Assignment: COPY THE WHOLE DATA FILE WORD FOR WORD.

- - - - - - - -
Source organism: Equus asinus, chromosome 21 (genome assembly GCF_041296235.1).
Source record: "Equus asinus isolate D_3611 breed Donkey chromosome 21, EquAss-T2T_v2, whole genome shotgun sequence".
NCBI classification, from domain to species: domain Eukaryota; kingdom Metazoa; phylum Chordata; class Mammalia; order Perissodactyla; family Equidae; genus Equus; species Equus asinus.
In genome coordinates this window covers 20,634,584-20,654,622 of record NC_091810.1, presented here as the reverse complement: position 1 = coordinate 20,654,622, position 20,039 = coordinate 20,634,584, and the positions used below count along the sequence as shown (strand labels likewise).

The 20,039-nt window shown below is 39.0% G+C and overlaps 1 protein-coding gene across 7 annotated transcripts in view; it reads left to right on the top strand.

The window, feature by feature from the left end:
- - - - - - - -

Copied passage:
Source organism: Equus asinus, chromosome 21 (genome assembly GCF_041296235.1).
Source record: "Equus asinus isolate D_3611 breed Donkey chromosome 21, EquAss-T2T_v2, whole genome shotgun sequence".
NCBI classification, from domain to species: domain Eukaryota; kingdom Metazoa; phylum Chordata; class Mammalia; order Perissodactyla; family Equidae; genus Equus; species Equus asinus.
In genome coordinates this window covers 20,634,584-20,654,622 of record NC_091810.1, presented here as the reverse complement: position 1 = coordinate 20,654,622, position 20,039 = coordinate 20,634,584, and the positions used below count along the sequence as shown (strand labels likewise).

The 20,039-nt window shown below is 39.0% G+C and overlaps 1 protein-coding gene across 7 annotated transcripts in view; it reads left to right on the top strand.

The window, feature by feature from the left end: